This is the third installment of a series on our deployment of System Center at my workplace, emphasis on SQL Server MP.
At this point we’ve got Operations Manager installed, and up and running, and we’ve been able to categorize all the monitored servers into production, preproduction, test and DR using groups that have dynamic membership rules. We’ve got the SQL management pack working with out-of-the-box settings, and used it to locate all the SQL Server stack services like the engine, reporting services, integration services, etc. But the out-of-the-box settings don’t work quite exactly for our environment, though they are pretty good. Here are some things we had to add, and you might want to consider for your SCOM config.
Alerts on Job Failure / Long Jobs
The first thing we noticed when watching the SQL MP’s behavior is that SQL Agent job failures don’t alert very effectively. Discovery of specific jobs, and then monitoring of their last run status, may be disabled out-of-the-box. When turned on, they only show as “warning” and not “critical.” This is apparently by design, in order to cut down on the noise in environments with a lot of failing jobs. In place of the monitoring for individual jobs is a generic “some job failed” monitor at the level of the whole SQL Agent for the instance, but it doesn’t detail which job.
In our group, we really need to know if a specific production job fails, so one of the first steps was to create an override for this to make job failures fire a critical alert, so that they would trigger our email and text notifications. This is a pretty straightforward override that is documented on the web – basically you just have to override the severity of the job failure and configure it to trigger an alert. Second, we disabled the default monitor that alerts generically on any job failure, since those would essentially be duplicate alerts.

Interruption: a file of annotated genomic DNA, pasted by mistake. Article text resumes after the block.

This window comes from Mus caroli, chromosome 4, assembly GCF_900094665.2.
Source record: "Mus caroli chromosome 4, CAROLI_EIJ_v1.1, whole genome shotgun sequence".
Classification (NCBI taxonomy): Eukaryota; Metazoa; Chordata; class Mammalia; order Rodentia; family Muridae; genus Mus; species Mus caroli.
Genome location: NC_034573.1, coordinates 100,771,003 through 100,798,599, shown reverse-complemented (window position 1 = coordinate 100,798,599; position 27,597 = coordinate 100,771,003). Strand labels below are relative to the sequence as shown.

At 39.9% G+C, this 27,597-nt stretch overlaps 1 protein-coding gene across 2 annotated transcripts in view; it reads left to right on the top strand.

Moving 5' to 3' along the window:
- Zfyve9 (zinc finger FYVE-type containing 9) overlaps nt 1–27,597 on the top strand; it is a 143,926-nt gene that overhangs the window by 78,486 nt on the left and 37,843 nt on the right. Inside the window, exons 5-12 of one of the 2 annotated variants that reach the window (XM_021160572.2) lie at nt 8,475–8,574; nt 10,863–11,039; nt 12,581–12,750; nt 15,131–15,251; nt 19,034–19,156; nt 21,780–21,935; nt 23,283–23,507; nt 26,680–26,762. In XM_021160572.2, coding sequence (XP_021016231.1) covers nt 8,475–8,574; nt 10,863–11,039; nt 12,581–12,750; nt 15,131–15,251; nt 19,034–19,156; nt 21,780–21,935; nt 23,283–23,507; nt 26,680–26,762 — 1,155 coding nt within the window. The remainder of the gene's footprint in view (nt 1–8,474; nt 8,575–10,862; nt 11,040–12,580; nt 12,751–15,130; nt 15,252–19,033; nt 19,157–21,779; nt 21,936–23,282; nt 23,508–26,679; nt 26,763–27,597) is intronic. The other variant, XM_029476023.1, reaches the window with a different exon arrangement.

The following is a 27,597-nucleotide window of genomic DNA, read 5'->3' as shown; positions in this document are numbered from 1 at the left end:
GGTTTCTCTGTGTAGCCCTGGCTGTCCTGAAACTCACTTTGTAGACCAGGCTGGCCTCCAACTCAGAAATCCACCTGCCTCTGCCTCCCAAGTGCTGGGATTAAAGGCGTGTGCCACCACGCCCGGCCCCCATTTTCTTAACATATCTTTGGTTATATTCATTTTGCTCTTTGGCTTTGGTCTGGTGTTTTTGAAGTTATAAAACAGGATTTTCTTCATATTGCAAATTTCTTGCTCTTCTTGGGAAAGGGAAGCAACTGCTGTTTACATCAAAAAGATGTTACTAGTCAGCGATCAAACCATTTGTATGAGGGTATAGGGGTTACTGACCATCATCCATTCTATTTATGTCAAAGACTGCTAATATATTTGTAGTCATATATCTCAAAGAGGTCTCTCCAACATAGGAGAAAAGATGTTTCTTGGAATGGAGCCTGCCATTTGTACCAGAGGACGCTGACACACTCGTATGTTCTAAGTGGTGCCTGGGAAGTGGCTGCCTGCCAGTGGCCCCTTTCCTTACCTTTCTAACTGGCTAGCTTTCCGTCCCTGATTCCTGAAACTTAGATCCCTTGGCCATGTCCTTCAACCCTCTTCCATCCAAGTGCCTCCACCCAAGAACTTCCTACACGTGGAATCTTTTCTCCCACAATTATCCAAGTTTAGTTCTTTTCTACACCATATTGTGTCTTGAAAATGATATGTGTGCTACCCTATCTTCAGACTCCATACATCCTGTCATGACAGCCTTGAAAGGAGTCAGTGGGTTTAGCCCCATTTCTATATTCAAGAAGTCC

So, if you are headed down this road:
- Check to see the overall “health” of the SQL Agent jobs in your environment first, to determine if it’s practical to monitor them individually
- If so, it works to substitute monitoring of each job for monitoring only for generic “some job failed” events, by overriding these two monitors
Next, there’s an monitor for long-running jobs. This is probably appropriate for many jobs, but there are some SQL Agent jobs that are designed basically to run forever, and will trigger false alarms. Biztalk, for example, has some maintenance jobs that just fire up and then execute in a loop indefinitely. We had to go through and cherry-pick each of these jobs to override/suppress the long running job monitor.
Missing Perf Counter Collection
For whatever reason, probably because they can’t please everybody all the time, some perf counters that I rely on are not configured in the default management pack, and you might consider adding these as we did.
The first is the Memory Grants Pending counter in SQL Server. This counter basically indicates a specific type of memory pressure where queries are stacking up in a queue waiting for execution memory to become available; it typically happens in a data warehouse type of workload with huge, nasty queries that consume large amounts of execution memory. I happen to have a server that does this fairly often.